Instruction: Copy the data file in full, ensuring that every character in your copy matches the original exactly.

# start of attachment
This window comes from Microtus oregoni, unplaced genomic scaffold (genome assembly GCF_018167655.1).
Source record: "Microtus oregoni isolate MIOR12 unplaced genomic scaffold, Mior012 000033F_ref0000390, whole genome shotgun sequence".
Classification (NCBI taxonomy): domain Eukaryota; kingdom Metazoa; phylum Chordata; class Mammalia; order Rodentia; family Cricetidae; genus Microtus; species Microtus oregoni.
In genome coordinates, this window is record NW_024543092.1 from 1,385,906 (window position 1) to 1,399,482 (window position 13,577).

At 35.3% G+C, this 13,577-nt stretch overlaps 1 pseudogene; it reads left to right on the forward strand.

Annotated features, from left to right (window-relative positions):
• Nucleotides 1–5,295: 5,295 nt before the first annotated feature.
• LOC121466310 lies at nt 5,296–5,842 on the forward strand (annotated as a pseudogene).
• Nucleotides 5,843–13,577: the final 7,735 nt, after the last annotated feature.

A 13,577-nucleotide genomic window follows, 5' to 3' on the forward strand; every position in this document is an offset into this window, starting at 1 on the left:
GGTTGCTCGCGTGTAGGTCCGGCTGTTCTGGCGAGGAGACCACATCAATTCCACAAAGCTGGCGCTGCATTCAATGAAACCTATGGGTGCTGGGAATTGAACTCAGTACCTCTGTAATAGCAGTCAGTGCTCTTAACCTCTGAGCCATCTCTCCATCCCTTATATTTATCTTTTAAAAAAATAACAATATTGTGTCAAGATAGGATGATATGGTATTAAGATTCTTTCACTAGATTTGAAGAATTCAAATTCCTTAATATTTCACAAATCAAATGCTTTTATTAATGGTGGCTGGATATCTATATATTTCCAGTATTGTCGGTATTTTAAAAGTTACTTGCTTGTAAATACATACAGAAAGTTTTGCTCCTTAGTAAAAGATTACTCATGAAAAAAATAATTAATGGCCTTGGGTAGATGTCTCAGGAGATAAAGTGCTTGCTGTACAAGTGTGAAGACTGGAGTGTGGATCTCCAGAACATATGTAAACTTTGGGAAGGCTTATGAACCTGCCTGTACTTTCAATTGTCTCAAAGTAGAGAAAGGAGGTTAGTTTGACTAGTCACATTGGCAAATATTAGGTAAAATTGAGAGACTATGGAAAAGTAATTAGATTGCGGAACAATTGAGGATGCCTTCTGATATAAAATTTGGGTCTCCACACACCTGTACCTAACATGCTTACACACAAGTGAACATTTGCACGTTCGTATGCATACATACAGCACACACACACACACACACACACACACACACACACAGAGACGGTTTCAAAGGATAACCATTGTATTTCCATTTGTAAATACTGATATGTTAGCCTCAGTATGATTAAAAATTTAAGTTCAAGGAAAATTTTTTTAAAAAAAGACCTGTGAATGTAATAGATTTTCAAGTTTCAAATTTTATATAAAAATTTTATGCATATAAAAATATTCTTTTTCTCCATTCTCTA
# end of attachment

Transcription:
This window comes from Microtus oregoni, unplaced genomic scaffold (genome assembly GCF_018167655.1).
Source record: "Microtus oregoni isolate MIOR12 unplaced genomic scaffold, Mior012 000033F_ref0000390, whole genome shotgun sequence".
Classification (NCBI taxonomy): domain Eukaryota; kingdom Metazoa; phylum Chordata; class Mammalia; order Rodentia; family Cricetidae; genus Microtus; species Microtus oregoni.
In genome coordinates, this window is record NW_024543092.1 from 1,385,906 (window position 1) to 1,399,482 (window position 13,577).

At 35.3% G+C, this 13,577-nt stretch overlaps 1 pseudogene; it reads left to right on the forward strand.

Annotated features, from left to right (window-relative positions):
• Nucleotides 1–5,295: 5,295 nt before the first annotated feature.
• LOC121466310 lies at nt 5,296–5,842 on the forward strand (annotated as a pseudogene).
• Nucleotides 5,843–13,577: the final 7,735 nt, after the last annotated feature.

A 13,577-nucleotide genomic window follows, 5' to 3' on the forward strand; every position in this document is an offset into this window, starting at 1 on the left:
GGTTGCTCGCGTGTAGGTCCGGCTGTTCTGGCGAGGAGACCACATCAATTCCACAAAGCTGGCGCTGCATTCAATGAAACCTATGGGTGCTGGGAATTGAACTCAGTACCTCTGTAATAGCAGTCAGTGCTCTTAACCTCTGAGCCATCTCTCCATCCCTTATATTTATCTTTTAAAAAAATAACAATATTGTGTCAAGATAGGATGATATGGTATTAAGATTCTTTCACTAGATTTGAAGAATTCAAATTCCTTAATATTTCACAAATCAAATGCTTTTATTAATGGTGGCTGGATATCTATATATTTCCAGTATTGTCGGTATTTTAAAAGTTACTTGCTTGTAAATACATACAGAAAGTTTTGCTCCTTAGTAAAAGATTACTCATGAAAAAAATAATTAATGGCCTTGGGTAGATGTCTCAGGAGATAAAGTGCTTGCTGTACAAGTGTGAAGACTGGAGTGTGGATCTCCAGAACATATGTAAACTTTGGGAAGGCTTATGAACCTGCCTGTACTTTCAATTGTCTCAAAGTAGAGAAAGGAGGTTAGTTTGACTAGTCACATTGGCAAATATTAGGTAAAATTGAGAGACTATGGAAAAGTAATTAGATTGCGGAACAATTGAGGATGCCTTCTGATATAAAATTTGGGTCTCCACACACCTGTACCTAACATGCTTACACACAAGTGAACATTTGCACGTTCGTATGCATACATACAGCACACACACACACACACACACACACACACACACACAGAGACGGTTTCAAAGGATAACCATTGTATTTCCATTTGTAAATACTGATATGTTAGCCTCAGTATGATTAAAAATTTAAGTTCAAGGAAAATTTTTTTAAAAAAAGACCTGTGAATGTAATAGATTTTCAAGTTTCAAATTTTATATAAAAATTTTATGCATATAAAAATATTCTTTTTCTCCATTCTCTA